• Field of view
    • Overlap constraint

Scanner

Minimum Range (in our case 1m).

Maximum Range (in our case 100m).

initial modeling stage20
Initial Modeling Stage
  • Constraints we have added to the basic randomized algorithm:
    • Minimum and maximum range
    • Maximum grazing angle
    • Field of view
    • Overlap constraint

Grazing Angle

initial modeling stage21
Initial Modeling Stage
  • Constraints we have added to the basic randomized algorithm:
    • Minimum and maximum range
    • Maximum grazing angle
    • Field of view
    • Overlap constraint
initial modeling stage22
Initial Modeling Stage
  • Constraints we have added to the basic randomized algorithm:
    • Minimum and maximum range
    • Maximum grazing angle
    • Field of view
    • Overlap constraint
initial modeling stage23
Initial Modeling Stage
  • A randomized algorithm for the 2-D problem:
    • First choose a random set of potential views in the free space
    • Compute the visibility of each potential view
    • Clip the visibility of each potential view such that the constraints of our scanning system are satisfied.
    • Choose a approximate minimum subset of the potential views to cover the entire set of 2-D obstacles
initial modeling stage24
Initial Modeling Stage

9 chosen view points

initial modeling stage25
Initial Modeling Stage

A real world example:

initial modeling stage26
Initial Modeling Stage

A real world example: (1000 initial samples, 42 chosen views, 96% coverage)

planning the robot s paths
Planning the Robot’s Paths
  • Given a 2-D map of the region, compute “safe” paths for the robot to travel.
  • Keep the robot as far away from the two closest obstacles.
  • Accomplished by generating the generalized Voronoi diagram of the region and traveling along the boundaries of the Voronoi cells.
planning the robot s paths28
Planning the Robot’s Paths
  • Approximate the Generalized Voronoi Diagram:
    • Approximate the polygonal obstacles with discrete points.
    • Compute the Voronoi diagram.
    • Eliminate the edges that are inside obstacles or intersect obstacles.
planning the robot s paths30
Planning the Robot’s Paths
  • Approximate the Generalized Voronoi Diagram:
    • Approximate the polygonal obstacles with discrete points.
    • Compute the Voronoi diagram.
    • Eliminate the edges that are inside obstacles or intersect obstacles.
  • Use a shortest path algorithm such as Dijkstra’s algorithm to find paths along the Voronoi graph.
planning the robot s paths32
Planning the Robot’s Paths
  • Need to generate a tour for the robot to visit all the initially selected view points.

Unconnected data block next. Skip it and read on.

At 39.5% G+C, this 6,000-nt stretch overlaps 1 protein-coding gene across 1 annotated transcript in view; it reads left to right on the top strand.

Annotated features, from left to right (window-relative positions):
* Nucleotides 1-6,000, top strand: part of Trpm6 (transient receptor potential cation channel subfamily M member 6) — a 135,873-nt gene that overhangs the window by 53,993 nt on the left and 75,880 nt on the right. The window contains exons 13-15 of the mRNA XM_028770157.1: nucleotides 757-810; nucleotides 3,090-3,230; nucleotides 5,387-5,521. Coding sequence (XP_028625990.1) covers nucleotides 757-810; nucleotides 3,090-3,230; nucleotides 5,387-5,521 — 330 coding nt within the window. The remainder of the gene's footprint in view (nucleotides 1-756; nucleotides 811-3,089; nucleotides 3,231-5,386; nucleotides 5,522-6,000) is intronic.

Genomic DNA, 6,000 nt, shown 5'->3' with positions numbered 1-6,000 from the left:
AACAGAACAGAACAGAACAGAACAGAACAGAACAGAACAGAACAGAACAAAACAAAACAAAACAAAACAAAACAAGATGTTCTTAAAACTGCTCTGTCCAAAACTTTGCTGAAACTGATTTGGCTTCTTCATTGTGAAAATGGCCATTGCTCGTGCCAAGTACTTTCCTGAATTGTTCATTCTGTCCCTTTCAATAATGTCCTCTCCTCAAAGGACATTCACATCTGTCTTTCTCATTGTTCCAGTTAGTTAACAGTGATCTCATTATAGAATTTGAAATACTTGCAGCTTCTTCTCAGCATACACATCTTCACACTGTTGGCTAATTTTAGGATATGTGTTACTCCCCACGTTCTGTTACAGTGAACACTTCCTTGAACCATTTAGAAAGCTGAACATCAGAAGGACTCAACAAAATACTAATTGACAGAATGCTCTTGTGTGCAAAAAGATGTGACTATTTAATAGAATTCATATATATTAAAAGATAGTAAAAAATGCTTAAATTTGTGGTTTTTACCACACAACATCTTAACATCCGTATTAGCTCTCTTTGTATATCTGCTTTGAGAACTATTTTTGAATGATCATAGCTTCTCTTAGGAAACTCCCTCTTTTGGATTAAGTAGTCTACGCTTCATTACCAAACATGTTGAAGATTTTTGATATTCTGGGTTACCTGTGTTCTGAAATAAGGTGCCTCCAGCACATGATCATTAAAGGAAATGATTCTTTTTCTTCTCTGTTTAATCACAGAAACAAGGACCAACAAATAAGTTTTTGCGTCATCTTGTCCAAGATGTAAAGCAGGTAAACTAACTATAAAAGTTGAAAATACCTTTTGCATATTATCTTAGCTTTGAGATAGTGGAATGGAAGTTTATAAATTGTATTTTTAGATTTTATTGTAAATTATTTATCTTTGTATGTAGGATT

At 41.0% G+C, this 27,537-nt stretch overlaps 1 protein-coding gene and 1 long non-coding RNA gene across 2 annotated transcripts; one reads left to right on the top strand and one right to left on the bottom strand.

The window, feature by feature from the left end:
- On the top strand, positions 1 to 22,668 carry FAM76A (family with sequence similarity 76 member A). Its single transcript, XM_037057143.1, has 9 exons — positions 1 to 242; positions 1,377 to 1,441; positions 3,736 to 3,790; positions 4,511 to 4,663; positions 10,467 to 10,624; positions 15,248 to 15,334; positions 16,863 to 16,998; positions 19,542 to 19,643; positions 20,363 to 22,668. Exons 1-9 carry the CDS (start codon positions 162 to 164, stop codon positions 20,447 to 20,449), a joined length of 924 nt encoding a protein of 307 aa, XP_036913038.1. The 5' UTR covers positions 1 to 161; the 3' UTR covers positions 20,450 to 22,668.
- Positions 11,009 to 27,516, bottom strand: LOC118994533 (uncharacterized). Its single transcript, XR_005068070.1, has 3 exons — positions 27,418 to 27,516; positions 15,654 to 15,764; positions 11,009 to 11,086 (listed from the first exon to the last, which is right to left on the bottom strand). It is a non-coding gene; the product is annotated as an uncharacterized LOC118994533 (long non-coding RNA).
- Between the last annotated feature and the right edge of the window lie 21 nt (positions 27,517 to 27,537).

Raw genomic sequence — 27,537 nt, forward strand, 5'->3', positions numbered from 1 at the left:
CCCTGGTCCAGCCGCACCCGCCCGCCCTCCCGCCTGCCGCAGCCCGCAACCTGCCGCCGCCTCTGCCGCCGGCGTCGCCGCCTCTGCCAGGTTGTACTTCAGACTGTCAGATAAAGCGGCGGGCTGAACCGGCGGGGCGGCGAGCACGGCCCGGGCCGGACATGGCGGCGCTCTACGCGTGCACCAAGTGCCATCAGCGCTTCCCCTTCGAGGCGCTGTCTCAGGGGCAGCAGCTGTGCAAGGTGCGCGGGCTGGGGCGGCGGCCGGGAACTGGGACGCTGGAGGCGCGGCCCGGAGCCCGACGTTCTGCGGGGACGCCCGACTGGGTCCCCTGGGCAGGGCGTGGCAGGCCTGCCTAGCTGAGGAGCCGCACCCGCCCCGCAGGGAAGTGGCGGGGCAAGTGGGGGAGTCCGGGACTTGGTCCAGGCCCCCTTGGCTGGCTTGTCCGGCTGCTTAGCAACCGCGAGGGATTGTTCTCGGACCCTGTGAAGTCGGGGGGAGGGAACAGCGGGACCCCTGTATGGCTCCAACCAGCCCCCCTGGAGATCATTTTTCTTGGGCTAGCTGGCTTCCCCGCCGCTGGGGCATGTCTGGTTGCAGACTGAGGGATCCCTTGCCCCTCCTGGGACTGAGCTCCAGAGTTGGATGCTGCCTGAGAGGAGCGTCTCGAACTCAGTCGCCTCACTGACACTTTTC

• This can be treated as a “Traveling Salesman Problem” and solved with any number of approximations.
  • To generate edge weights, we first compute our “safe” Voronoi paths between all viewpoints. We use the lengths of those paths as the edge weights for our graph.
localization and navigation
Localization and Navigation
  • Existing system uses a combination of:
    • GPS
    • Odometry
    • Attitude Sensor
    • Fine grained visual localization (Georgiev and Allen, 2004)
  • Problems:
    • GPS can fail in urban canyons
    • Odometry is unreliable because of slipping and cumulative error
    • Fine grained visual localization system needs an existing position estimate
coarse localization
Coarse Localization
  • Coarse Localization System:
    • Histogram Matching with Omnidirectional Vision:
      • Fast
      • Rotationally-invariant
coarse localization36
Coarse Localization
  • Coarse Localization System:
    • Histogram Matching with Omnidirectional Vision:
      • Fast
      • Rotationally-invariant
  • Wireless signal strength of Access Points
    • Use existing wireless infrastructure to resolve ambiguities in location.
    • Look at the signal strengths to all visible base stations at a given location and compare against database.
final modeling stage
Final Modeling Stage
  • The initial modeling stage will result in an incomplete model:
    • Undetectable 3-D occlusions
    • Previously unknown obstacles
    • Temporary obstacles
  • Need a second modeling stage to fill in the holes.
final modeling stage40
Final Modeling Stage
  • We store the world as a voxel grid.
    • For view planning of large scenes the voxels do not need to be small.
    • Initial voxel grid is populated with the scans from the first stage.
      • If a voxel has a data point in it, it is marked as seen-occupied.
      • Unoccupied voxels along the straight line path from that point back to its scanning location that are marked as seen-empty.
      • All other voxels are marked as unseen.
final modeling stage41
Final Modeling Stage
  • We use the known 2-D footprints of our obstacles to mark the ground plane voxels as occupied or potential scanning locations.
final modeling stage42
Final Modeling Stage
  • For each unseen voxel that borders on an empty voxel we trace a ray back to all scanning locations.
  • If ray is not occluded by other filled voxels and it satisfies the scanner’s other constraints, that potential viewing location’s counter is incremented.
  • The potential viewing location with the largest count is chosen.
  • A new scan is taken and the process repeats until there are no unseen voxels bordering on empty voxels.
final modeling stage43
Final Modeling Stage
  • Additional Constraints:
    • Range constraint – the scanner’s minimum and maximum range is considered. If the ray is outside this range, it is not considered.
    • Overlap constraint – for each view we can also keep track of how many known voxels it can view and require a minimum overlap for registration purposes.
    • Traveling distance constraint – weight more heavily views that are closer to the current position.
    • Grazing angle constraint – this constraint is harder to implement since no surface information is stored.
final modeling stage47
Final Modeling Stage

Initial View

Next Best View

road map to the thesis
Road Map to the Thesis
  • A topological localization algorithm – implemented and tested in complicated outdoor environments (Blaer and Allen, 2002 and 2003).
  • A Voronoi-based path planner – implemented and tested (Allen et al, 2001).
  • An 2-D view planning algorithm for bootstrapping the construction of a complete model – tested on simulated and real world data. Additional constraints and testing are needed.
  • A voxel-based method for choosing next-best views – initial stages of the algorithm have been tested on simulated data.
  • Integrate these algorithms into the robot to build a complete system.